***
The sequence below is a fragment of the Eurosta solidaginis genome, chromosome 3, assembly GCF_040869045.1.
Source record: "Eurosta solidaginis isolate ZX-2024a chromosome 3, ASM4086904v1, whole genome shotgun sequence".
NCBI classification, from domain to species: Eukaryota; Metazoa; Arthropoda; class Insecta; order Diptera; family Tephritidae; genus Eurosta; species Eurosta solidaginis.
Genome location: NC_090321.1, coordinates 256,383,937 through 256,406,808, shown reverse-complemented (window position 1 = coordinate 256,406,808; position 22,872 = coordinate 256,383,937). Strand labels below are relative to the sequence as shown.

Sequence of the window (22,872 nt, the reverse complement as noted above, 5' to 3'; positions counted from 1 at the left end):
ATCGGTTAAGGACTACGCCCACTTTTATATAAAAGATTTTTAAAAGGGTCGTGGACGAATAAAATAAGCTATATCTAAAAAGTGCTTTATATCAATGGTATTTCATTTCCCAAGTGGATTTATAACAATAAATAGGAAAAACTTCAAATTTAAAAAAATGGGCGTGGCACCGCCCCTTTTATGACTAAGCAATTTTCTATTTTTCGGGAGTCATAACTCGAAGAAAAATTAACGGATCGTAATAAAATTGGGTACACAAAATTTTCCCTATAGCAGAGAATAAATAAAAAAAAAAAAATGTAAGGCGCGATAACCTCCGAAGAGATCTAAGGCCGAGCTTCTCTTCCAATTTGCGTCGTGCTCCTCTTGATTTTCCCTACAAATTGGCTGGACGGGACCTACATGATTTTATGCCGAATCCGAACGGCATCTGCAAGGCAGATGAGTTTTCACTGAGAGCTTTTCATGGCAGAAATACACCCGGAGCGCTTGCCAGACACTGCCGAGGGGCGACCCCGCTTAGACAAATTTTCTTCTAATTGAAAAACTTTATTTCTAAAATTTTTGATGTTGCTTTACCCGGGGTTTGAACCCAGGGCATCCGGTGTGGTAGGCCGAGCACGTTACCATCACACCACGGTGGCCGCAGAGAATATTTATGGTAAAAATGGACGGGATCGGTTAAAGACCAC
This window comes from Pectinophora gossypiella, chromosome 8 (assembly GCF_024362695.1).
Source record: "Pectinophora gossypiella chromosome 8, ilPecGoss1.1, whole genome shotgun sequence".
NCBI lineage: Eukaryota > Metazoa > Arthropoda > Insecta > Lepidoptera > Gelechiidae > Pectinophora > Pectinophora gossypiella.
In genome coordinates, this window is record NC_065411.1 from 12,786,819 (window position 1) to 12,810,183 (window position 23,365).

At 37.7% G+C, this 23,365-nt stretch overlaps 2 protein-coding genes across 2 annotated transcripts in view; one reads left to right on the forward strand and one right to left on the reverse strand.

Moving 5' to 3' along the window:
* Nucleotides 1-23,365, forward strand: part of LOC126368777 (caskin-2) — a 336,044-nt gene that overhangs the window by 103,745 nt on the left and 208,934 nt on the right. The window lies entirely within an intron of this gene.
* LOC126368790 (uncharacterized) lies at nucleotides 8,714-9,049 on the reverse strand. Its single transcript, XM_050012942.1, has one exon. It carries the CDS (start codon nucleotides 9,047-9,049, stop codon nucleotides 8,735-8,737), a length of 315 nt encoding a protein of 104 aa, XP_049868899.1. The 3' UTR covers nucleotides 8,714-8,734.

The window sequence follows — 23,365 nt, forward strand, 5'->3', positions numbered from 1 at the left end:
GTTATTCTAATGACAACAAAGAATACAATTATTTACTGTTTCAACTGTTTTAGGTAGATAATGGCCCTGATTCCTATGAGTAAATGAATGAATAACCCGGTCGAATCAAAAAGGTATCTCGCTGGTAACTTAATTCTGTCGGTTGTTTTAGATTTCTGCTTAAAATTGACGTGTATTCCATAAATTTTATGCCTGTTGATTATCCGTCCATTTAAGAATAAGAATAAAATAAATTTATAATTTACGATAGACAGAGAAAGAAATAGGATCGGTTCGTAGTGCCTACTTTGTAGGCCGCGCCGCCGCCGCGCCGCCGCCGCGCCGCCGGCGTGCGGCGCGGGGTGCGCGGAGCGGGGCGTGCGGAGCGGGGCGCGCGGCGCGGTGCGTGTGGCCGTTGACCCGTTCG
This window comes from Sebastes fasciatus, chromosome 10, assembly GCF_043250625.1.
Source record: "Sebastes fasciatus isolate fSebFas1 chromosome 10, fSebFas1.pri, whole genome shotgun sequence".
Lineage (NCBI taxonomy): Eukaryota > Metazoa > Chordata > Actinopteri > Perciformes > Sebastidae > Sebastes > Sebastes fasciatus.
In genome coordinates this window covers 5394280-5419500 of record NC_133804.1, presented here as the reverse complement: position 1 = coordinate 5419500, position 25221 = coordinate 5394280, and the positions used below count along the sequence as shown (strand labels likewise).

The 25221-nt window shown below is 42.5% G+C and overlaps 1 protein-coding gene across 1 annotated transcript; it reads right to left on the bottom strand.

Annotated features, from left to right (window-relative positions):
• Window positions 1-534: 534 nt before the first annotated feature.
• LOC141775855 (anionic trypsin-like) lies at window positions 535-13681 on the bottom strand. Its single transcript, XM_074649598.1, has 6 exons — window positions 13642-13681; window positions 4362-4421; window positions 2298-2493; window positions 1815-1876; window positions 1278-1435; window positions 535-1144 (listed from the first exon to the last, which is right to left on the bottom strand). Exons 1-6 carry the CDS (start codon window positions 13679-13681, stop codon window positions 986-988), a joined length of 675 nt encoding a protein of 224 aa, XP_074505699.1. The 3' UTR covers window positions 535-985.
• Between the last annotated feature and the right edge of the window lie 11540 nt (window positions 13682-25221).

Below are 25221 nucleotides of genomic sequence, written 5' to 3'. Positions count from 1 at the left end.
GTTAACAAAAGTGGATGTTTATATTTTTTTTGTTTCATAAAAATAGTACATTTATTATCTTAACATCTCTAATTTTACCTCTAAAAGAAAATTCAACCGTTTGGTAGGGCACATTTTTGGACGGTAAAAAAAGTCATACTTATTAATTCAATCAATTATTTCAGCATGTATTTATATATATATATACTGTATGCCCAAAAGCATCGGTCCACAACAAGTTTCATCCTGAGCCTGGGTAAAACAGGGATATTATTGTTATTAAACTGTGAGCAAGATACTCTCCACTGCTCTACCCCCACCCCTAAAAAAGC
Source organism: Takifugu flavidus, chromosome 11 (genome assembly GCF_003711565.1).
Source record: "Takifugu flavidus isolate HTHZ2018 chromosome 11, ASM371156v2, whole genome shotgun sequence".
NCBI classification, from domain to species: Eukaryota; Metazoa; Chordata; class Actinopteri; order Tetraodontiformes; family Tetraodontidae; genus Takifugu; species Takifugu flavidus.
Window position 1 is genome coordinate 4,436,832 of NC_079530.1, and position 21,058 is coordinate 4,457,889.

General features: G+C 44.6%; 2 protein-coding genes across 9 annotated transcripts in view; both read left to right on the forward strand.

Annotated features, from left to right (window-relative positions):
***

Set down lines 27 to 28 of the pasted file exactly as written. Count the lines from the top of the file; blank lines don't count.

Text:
GTTAACAAAAGTGGATGTTTATATTTTTTTTGTTTCATAAAAATAGTACATTTATTATCTTAACATCTCTAATTTTACCTCTAAAAGAAAATTCAACCGTTTGGTAGGGCACATTTTTGGACGGTAAAAAAAGTCATACTTATTAATTCAATCAATTATTTCAGCATGTATTTATATATATATATACTGTATGCCCAAAAGCATCGGTCCACAACAAGTTTCATCCTGAGCCTGGGTAAAACAGGGATATTATTGTTATTAAACTGTGAGCAAGATACTCTCCACTGCTCTACCCCCACCCCTAAAAAAGC
Source organism: Takifugu flavidus, chromosome 11 (genome assembly GCF_003711565.1).